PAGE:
Posted: December 31, 2003
Contact: Doug Anderson, firstname.lastname@example.org, 651-201-1426
Health care professionals in high demand throughout the state
With health care programs in high demand at Minnesota State Colleges and Universities, a new brochure is available to help prospective students find educational opportunities leading to health care careers.
An aging population, a growing awareness of health issues and technological change are key factors causing increased demand for health care services in Minnesota. The Minnesota State Colleges and Universities System offers numerous educational opportunities in health care administration, patient care and technology.
"We are responding rapidly to the health care worker shortage by expanding training programs, adding online degrees and creating innovative collaborations to train and retrain health care workers," said system Chancellor James H. McCormick. "The system of 32 institutions produces 78 percent of all nursing graduates and 63 percent of all non-nursing health care graduates in Minnesota."
The new brochure describes the many educational opportunities at system colleges and universities. The brochure is available online or by calling 651-296-8012 or toll-free at 1-888-MnSCU-4-U (1-888-667-2848).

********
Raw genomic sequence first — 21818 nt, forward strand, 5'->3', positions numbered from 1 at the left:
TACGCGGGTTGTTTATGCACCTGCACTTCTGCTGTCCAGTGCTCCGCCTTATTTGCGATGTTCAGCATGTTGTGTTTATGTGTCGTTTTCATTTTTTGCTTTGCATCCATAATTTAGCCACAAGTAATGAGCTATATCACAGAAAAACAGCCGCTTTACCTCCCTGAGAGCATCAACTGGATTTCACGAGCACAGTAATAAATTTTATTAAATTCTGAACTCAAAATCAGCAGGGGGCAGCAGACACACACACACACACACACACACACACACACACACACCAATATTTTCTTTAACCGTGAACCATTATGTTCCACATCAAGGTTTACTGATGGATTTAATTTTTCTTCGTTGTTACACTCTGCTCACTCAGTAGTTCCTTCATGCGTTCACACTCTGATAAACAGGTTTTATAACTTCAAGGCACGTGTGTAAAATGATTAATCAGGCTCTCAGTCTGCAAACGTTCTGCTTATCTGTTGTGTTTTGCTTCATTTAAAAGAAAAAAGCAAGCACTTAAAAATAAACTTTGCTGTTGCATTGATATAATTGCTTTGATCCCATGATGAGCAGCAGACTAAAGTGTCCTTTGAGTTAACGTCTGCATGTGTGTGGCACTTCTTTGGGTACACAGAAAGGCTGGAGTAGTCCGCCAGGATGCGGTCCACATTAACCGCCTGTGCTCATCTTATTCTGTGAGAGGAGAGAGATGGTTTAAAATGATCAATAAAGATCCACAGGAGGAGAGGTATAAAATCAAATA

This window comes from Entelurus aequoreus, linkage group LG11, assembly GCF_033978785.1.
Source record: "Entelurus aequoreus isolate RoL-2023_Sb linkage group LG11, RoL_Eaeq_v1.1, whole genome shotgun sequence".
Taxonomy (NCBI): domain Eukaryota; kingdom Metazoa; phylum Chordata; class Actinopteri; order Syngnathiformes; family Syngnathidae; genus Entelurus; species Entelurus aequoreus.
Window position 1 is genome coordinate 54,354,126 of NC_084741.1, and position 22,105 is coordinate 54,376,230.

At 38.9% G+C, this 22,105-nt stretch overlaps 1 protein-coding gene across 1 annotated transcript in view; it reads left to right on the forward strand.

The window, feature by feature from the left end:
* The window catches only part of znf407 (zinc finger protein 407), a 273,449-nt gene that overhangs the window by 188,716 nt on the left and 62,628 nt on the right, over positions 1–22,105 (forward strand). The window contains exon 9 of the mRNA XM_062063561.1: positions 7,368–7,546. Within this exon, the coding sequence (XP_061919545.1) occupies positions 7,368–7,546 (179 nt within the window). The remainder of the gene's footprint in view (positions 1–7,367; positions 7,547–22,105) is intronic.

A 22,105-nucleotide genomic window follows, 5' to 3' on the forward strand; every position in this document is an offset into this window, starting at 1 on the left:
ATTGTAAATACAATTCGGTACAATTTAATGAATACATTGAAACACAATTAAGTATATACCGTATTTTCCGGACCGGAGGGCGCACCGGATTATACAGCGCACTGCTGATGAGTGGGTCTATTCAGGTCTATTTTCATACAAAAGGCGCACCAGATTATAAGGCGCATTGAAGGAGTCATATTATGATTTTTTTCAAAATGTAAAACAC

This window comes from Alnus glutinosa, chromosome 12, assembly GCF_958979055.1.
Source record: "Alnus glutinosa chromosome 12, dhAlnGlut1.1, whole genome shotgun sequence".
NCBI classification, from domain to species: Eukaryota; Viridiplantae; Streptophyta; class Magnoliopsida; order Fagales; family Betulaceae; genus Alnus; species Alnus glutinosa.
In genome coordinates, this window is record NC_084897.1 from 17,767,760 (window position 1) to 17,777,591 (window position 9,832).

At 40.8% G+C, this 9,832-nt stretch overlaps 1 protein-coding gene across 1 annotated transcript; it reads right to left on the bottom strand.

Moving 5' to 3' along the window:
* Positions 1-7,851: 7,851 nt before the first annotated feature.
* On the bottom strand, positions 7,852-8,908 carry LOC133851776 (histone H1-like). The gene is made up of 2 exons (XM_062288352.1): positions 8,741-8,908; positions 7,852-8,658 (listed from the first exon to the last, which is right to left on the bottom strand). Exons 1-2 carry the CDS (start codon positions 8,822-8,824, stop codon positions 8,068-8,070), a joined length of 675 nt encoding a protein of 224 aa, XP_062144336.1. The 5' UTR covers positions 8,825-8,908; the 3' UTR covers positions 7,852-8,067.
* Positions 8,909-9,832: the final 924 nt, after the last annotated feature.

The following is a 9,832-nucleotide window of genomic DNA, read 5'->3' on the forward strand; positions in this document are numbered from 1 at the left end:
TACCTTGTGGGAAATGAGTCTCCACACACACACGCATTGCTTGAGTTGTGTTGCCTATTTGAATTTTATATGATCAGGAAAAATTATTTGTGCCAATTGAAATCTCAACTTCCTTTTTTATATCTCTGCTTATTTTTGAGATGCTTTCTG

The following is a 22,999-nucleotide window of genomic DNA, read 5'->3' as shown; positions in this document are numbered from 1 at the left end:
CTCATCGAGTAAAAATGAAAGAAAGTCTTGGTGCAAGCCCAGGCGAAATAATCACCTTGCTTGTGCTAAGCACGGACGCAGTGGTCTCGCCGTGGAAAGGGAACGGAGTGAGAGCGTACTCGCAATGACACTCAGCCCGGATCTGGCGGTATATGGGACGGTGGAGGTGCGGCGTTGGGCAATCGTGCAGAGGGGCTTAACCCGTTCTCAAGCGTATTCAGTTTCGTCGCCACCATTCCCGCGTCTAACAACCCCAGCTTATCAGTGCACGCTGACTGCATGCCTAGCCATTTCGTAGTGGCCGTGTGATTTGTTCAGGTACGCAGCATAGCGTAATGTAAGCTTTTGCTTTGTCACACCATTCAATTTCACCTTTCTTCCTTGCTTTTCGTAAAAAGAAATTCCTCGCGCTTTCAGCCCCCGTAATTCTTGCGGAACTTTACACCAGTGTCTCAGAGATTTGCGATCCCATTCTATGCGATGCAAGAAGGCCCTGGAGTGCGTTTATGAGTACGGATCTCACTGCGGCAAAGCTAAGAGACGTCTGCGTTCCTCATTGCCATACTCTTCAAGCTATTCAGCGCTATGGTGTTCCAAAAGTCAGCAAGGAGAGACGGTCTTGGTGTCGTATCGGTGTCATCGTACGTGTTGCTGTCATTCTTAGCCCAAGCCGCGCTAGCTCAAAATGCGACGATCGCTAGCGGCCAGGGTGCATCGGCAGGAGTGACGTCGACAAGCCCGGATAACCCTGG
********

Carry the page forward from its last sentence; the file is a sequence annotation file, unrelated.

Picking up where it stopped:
The brochure lists 35 short-term educational programs through four-year baccalaureate degree programs in health, wellness and related fields at system colleges in Minnesota. Many courses and some programs are offered entirely online.
Minnesota's growing health care industry is the state's second largest industry, following manufacturing. Eighteen percent of all Minnesota job vacancies are in the 6,000 health care organizations that make up the state's health care industry. Careers that can be pursued at Minnesota State Colleges and Universities include dental hygienist, medical and clinical laboratory technologist, nuclear medicine technologist, nurse assistant, physical therapist assistant, radiologic technologist and registered nurse.
Minnesota's 31 state community and technical colleges, and universities serve more than 430,000 students across the state.